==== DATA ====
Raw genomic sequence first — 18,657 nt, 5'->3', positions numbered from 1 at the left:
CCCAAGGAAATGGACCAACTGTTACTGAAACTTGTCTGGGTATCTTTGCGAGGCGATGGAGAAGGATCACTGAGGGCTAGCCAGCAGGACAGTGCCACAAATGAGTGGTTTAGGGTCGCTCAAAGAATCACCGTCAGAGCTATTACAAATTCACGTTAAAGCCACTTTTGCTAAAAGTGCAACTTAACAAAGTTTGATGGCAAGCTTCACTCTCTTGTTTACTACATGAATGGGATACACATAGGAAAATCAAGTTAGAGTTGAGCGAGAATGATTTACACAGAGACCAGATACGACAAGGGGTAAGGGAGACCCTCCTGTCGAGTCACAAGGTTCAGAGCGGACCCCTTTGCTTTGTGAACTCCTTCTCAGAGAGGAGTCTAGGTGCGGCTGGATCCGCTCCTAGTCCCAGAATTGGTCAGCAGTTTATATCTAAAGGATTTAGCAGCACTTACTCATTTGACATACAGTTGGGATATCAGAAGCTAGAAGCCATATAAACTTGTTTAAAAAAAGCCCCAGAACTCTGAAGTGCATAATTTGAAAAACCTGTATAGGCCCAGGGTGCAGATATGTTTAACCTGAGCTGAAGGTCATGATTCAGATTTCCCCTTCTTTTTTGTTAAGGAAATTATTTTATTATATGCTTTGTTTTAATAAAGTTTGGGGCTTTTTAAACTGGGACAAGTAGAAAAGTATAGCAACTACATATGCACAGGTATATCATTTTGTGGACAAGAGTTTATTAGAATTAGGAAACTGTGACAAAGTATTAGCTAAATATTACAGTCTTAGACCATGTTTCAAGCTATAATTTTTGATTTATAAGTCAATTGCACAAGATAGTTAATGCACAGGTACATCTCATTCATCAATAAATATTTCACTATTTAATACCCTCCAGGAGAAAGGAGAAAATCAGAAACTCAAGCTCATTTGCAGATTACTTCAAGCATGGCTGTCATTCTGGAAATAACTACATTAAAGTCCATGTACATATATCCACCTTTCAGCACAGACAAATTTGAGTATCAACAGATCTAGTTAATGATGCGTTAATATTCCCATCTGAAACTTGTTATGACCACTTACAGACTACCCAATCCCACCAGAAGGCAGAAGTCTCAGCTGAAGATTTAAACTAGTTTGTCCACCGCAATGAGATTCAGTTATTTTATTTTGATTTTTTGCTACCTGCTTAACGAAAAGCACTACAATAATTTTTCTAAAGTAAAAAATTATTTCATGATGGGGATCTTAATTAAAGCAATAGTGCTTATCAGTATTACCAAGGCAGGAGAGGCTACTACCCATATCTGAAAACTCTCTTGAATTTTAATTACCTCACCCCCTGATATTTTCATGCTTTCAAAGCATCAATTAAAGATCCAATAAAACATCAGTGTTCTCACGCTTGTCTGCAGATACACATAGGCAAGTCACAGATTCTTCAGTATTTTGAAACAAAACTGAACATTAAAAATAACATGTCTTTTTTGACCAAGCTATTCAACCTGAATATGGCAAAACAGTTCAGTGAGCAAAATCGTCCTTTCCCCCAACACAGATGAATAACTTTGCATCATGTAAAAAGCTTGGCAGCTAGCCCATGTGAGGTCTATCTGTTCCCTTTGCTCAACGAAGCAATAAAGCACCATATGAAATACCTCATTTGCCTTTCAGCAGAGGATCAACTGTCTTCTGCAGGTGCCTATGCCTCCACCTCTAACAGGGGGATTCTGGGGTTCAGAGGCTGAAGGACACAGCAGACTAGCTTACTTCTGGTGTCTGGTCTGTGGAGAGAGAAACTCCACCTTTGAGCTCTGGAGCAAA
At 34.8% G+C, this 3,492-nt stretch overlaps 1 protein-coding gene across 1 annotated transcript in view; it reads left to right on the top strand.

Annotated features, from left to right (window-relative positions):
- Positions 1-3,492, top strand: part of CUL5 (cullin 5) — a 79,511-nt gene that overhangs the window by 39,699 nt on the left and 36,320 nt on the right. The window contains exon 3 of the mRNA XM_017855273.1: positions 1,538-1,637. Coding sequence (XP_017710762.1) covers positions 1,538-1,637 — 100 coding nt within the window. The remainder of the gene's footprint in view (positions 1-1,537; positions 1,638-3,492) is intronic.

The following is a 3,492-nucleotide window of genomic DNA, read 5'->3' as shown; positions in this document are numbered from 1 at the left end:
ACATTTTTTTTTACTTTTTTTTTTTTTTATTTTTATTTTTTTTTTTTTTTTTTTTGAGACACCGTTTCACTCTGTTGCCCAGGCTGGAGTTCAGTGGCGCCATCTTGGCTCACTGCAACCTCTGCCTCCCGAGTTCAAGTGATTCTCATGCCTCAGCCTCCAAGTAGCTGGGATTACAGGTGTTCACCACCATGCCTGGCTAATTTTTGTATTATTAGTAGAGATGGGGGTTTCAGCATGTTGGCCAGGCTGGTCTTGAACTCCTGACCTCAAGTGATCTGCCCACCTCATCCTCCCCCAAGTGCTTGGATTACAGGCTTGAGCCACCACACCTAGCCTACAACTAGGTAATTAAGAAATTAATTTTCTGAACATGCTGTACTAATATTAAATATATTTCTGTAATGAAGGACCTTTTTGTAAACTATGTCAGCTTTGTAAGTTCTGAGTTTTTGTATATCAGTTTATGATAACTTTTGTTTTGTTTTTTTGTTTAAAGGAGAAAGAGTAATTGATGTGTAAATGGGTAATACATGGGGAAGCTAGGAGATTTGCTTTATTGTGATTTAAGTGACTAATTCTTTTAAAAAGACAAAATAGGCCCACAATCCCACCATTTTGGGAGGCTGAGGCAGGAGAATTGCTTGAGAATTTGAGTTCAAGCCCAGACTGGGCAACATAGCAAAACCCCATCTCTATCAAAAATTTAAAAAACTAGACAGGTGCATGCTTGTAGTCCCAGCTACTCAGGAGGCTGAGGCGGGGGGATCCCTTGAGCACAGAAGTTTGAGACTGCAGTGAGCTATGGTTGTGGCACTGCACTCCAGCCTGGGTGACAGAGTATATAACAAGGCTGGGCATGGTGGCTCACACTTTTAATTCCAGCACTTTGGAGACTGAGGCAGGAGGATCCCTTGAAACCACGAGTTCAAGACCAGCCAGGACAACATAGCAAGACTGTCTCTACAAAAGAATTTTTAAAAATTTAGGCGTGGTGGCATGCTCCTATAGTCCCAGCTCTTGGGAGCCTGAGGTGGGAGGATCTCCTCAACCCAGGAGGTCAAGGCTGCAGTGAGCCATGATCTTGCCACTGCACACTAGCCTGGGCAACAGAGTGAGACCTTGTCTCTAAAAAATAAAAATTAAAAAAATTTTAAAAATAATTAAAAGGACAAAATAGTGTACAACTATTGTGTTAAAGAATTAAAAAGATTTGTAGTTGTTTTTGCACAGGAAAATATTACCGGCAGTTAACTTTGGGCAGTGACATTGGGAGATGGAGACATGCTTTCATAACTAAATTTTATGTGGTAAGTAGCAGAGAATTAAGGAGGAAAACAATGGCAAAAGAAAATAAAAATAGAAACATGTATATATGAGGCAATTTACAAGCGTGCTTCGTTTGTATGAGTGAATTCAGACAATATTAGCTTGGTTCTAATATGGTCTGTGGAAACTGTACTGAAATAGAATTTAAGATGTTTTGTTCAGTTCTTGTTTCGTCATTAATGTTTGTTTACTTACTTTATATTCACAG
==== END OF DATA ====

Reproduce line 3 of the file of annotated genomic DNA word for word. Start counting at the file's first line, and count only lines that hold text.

At 34.8% G+C, this 3,492-nt stretch overlaps 1 protein-coding gene across 1 annotated transcript in view; it reads left to right on the top strand.